As part of the GYLC tour students were given the opportunity to visit the White House as well as visit the United Nations Chambers, “Having the opportunity to sit at the tables of the UN and discuss global issues as representatives of our country, made my goals become so real”. She described the topics of discussion as ‘empowering’, from sorting out financial aid to supplying countries in poverty and hunger with clean food and water.

“It was an eye-opener”.

As all students were divided into designated countries, she found that deciding and agreeing on changes with students of other countries was conflicting. “I understand why it is so hard to pass laws and legislations across countries, ideologies and traditions are difficult to negotiate”.

It is experiences like this that driven young teenagers, it gives them a taste of their ultimate goal. Excitement and passion is what filled young Jamie’s eyes as she continued explain her experience at the UN.

Mother Mary-Ellen comments, “since coming back from the trip her determination to start her career as a human rights lawyer has never been so strong”.

Jamie has always interested in global politics and human rights, Amal Clooney is one of her many idols. She admires Amal’s many talents of being a lawyer, activist and writer. “I admire her”.

Amal is formally recognized as a successful human rights lawyer, although her profound beauty and her husband are not seen as distractions. “She is an inspiration who has had an influence on many individuals lives, she fights for the rights of the people”. Evidently Jamie’s passion to fight for the people is what is driving her through her degree.

Recently in 2015 she was accepted into the University of Wollongong, studying a bachelor of Law and International Studies. As a first year student she describes her current and future journey as “time consuming yet rewarding”.

“Everything I learn is making me motivated for what is yet to come”.

In years to come the young lady is looking to start a career as a legal officer for the Defence Force specializing in international operations law. Ultimately taking a position to work for the United Nations in the human rights council.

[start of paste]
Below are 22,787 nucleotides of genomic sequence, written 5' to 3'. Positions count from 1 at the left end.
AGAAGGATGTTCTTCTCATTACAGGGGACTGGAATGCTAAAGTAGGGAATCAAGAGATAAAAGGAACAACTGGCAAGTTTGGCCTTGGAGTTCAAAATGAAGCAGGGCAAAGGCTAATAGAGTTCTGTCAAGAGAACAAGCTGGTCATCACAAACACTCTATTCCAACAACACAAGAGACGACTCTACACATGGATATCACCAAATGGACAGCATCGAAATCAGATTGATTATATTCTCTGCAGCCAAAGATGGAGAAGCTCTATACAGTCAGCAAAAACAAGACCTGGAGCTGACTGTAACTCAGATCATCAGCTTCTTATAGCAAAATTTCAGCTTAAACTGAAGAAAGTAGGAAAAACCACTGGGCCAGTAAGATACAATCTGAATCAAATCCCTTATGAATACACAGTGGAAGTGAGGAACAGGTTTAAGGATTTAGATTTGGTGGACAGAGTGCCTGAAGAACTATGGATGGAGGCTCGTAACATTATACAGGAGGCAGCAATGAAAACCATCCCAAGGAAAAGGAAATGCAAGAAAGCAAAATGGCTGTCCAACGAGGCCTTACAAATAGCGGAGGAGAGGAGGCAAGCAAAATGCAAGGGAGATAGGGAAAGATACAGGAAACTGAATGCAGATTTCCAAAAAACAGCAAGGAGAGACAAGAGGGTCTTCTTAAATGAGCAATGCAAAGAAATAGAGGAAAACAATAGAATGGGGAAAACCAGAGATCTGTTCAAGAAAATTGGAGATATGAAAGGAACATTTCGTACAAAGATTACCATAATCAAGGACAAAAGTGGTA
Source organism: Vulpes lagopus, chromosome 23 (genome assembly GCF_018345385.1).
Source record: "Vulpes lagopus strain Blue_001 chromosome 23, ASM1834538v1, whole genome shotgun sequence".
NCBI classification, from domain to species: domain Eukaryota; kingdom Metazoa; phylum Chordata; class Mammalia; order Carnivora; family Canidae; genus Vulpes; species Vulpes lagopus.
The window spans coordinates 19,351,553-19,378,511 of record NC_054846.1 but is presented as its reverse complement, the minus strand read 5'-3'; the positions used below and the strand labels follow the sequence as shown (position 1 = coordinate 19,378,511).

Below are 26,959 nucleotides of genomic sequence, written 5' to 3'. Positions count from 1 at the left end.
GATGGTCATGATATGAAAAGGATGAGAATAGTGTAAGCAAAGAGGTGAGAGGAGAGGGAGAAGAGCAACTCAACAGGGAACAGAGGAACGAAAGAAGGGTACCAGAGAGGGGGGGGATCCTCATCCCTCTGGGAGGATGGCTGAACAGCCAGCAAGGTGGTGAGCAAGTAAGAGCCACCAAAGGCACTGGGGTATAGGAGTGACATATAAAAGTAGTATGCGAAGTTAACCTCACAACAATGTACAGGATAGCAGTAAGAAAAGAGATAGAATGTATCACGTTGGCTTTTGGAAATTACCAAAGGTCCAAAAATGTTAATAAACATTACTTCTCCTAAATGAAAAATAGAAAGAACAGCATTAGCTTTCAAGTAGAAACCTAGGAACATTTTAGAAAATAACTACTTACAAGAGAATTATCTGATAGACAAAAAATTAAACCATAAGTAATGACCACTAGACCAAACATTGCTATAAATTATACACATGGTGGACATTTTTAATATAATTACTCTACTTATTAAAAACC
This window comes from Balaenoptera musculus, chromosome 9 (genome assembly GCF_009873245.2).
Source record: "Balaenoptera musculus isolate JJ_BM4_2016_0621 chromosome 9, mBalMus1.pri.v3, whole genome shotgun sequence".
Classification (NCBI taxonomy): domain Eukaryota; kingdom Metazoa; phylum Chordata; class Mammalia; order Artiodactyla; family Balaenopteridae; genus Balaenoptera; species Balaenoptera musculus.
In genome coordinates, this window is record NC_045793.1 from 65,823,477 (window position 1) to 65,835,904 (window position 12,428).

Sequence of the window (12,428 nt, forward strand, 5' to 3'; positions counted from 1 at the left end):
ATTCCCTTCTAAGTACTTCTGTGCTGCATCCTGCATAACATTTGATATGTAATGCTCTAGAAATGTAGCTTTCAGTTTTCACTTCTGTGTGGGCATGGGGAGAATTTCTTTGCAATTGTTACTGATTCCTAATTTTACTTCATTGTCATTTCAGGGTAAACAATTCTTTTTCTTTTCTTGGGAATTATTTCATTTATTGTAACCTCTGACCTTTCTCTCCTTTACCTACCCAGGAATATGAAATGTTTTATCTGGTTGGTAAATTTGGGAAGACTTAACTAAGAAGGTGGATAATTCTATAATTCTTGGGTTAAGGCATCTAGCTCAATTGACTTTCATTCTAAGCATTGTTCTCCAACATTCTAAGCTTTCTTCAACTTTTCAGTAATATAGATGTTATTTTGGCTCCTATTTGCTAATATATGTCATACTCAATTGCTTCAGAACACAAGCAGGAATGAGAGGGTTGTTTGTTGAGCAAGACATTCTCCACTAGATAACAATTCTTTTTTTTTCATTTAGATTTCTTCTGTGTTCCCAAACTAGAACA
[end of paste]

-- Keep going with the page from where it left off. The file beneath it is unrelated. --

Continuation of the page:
We reflect on the youth today, opportunities such as GYLC evidently have a profound impact on young individuals urging them to make a change. In years to come we expect individuals like Jamie fighting to make a change.

Using ‘Paradise’ to embellish our lives

“Where is my life heading?”

I ask myself everyday as I re-live the same routine continuously. My family and myself tend to base ourselves in such a routine we regularly follow. For as many years as I can remember it has been our routine to fantasize about our dream holiday to travel the world.

I’ve always taken notice of the holidays people go on. Some to tropical islands around the world, or others to the Middle East and Europe all different from the other. And with each of these places, there is always an individual that posts a photo with a caption “paradise” or similar. Coming from someone who has never been out of Australia, I look at these photos and think to myself “doesn’t that look like perfection?” I can most likely speak for a portion of others who view these photos.

But this idea of ‘paradise’ is what I want to explore. What is ‘paradise’? Humanity uses this word often as a noun and in some cases an adjective.

Everyone is different; when I think of paradise my thoughts vary. Some people describe paradise by being on a tropical island relaxing by the calming water sipping on cocktails and watching the sunset or exploring the history and mysteries behind some of the oldest heritage points throughout the world. We tend to look at the physical aspects of paradise and attach it to anywhere beautiful and foreign. But then I also think of paradise to describe a world of peace and health, this is something I tend to be very oblivious to.

There is another alternative view of paradise, one that takes a religious outlook on the noun. An example would be Christianity, Heaven is paradise. A place with eternal life, love, health and passed loved ones is what many Christians want in the next life. This idea changes from religion to religion.

Moving away from religion and focusing on a universal idea of paradise, I want to understand why we don’t describe our everyday lives as paradise. I am unsure if others tend to do this but I forget that there are other parts of the world who are in constant war and poverty, not to mention those who are constantly ill or are suffering and incurable disease. I can be selfish in that way, and especially being bought up in steady middle-class family I have been spoilt with the opportunities and health I have been granted. It is a humanistic quality to have a constant desire of wanting more than what you have and being unhappy with what we are given. Its how we are made but also something that we can overcome.